When the city declared a State of Emergency in March, the city’s Emergency Management Plan directed the public safety commissioner lead a team to address the emergency. “That was a moment when our form of government was at its best,” Dalton says. The city’s Commission form of governing – which charges each commissioner with different responsibilities, yet equal political power was born specifically from emergency when it was implemented in Texas, in 1901 as a reaction to the Galveston hurricane.
“I was also fortunate to have a City Council that was supportive of how I was sourcing and disseminating information, which was taking it from our governor. It was disappointing to me we didn’t have a leader of our country who led by example – handling it with science and data rather than partisanship, so I was going to stick to the guidelines laid out by Governor Cuomo. I would say I love what he’s doing right now. Will I love what he’s doing six months from now? A year from now? Probably not, but that’s not going to prevent me from saying he’s done a great job handling the virus.”
A member of the Republican Party, she is unafraid to step outside any pre-conceived limitations regarding party and is something she says she was upfront about when first interviewing with the city GOP Committee. “I went through a list of things I knew they weren’t necessarily going to be happy about: I’m pro-choice, I’m pro-immigrant – but I wanted to be clear upfront about what I stand for.”
POLITICIZING A VIRUS
“Unfortunately, everything has taken on a whole new meaning. It’s not about your health necessarily, it’s about what you stand for, what party you’re with. I think that’s really sad and destructive. It’s been divisive but at the end of the day all I care about is that the city is as healthy as possible and simultaneously that our economy is strong. There is an incredible importance in both and we’re not here to put one above the other.”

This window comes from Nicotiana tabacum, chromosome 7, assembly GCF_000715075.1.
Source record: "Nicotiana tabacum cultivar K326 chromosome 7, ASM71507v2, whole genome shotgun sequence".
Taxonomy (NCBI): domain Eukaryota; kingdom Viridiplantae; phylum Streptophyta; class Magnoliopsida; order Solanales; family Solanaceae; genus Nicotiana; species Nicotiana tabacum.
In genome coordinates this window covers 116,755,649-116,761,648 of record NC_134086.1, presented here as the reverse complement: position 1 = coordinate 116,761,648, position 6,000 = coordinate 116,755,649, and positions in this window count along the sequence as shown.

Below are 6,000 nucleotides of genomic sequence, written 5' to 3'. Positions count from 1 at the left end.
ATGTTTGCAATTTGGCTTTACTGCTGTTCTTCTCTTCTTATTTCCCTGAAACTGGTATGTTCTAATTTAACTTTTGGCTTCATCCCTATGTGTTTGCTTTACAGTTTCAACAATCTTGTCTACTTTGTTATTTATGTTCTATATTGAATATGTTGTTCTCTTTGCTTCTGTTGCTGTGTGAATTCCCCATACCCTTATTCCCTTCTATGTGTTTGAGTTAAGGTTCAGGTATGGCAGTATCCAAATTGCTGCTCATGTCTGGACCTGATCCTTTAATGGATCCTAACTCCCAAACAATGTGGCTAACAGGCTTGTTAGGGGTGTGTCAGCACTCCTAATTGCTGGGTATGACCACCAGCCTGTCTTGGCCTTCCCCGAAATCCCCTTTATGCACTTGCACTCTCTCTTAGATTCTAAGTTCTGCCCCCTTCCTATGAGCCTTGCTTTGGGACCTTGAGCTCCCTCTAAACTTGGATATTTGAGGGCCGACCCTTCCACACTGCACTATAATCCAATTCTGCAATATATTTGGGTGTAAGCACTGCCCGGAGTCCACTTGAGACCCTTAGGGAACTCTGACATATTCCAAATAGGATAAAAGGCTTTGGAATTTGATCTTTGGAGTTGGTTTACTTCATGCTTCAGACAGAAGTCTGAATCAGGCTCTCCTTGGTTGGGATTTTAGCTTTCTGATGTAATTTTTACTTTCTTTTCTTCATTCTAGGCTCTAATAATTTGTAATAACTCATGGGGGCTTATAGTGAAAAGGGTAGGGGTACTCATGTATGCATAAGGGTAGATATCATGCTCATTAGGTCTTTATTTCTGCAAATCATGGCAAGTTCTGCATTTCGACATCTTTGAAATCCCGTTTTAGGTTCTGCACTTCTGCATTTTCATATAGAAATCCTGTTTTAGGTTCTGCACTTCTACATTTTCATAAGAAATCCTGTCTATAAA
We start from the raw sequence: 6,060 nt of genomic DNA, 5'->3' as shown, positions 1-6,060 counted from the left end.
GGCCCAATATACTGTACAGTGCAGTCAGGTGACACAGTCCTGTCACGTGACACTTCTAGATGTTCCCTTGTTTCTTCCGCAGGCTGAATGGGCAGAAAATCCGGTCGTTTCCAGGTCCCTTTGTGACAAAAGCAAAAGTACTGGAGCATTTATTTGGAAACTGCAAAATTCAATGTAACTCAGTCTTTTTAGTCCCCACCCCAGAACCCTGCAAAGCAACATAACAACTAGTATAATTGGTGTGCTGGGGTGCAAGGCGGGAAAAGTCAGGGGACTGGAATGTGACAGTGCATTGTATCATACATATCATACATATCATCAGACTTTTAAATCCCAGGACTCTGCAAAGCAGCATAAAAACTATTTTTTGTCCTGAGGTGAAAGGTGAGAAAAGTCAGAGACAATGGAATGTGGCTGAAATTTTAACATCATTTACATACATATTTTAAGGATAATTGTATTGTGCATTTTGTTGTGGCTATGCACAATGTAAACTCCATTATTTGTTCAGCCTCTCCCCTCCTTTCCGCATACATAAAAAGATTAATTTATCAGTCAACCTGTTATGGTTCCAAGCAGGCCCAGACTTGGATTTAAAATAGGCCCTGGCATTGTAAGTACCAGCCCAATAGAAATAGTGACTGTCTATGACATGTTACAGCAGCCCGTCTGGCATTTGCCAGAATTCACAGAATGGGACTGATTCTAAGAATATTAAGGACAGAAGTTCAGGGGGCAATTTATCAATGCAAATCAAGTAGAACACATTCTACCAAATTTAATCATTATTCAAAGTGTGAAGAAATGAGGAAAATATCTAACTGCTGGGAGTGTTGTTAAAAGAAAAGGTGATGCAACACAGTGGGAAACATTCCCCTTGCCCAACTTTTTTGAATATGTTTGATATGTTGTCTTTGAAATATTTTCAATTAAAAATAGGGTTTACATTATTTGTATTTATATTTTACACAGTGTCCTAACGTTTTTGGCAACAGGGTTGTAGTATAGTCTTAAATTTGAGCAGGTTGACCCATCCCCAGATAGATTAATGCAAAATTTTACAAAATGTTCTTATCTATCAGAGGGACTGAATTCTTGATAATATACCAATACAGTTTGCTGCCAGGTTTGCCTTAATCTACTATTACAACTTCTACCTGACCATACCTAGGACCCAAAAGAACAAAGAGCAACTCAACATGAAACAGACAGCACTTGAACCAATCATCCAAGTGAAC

“We have models we look at and we’re working very closely with the hospital. We are expecting positive cases to go up because kids are coming back to school. We need to predict these things. I don’t think it’s going to take us back to where we were at our peak, which was about 10% positive cases. Right now, we’ve dropped to under 1% which is fantastic. There’s a huge mental health component and our children have suffered immensely. We’re trying to give kids a little bit of normalcy.”
ADDRESSING THE NEED FOR A FIRE/EMS STATION TO SERVE RESIDENTS OF THE EAST SIDE
“We have done a site plan and needs analysis of the Henning Road location and put out an RFP for a design firm. We had planned on moving on this aggressively, but when the pandemic hit everything got paused.” The question now is how best to move forward in a tough economic climate. To that end, the city is exploring state aid and grant possibilities to assist moving forward. “I think this is a smart way to handle it that doesn’t put us in a situation of it being a financial liability. But we’re setting ourselves up such that we can use money from the state to complete the project and deliver for our east side residents their emergency medical needs while also not putting the city in a precarious financial position.”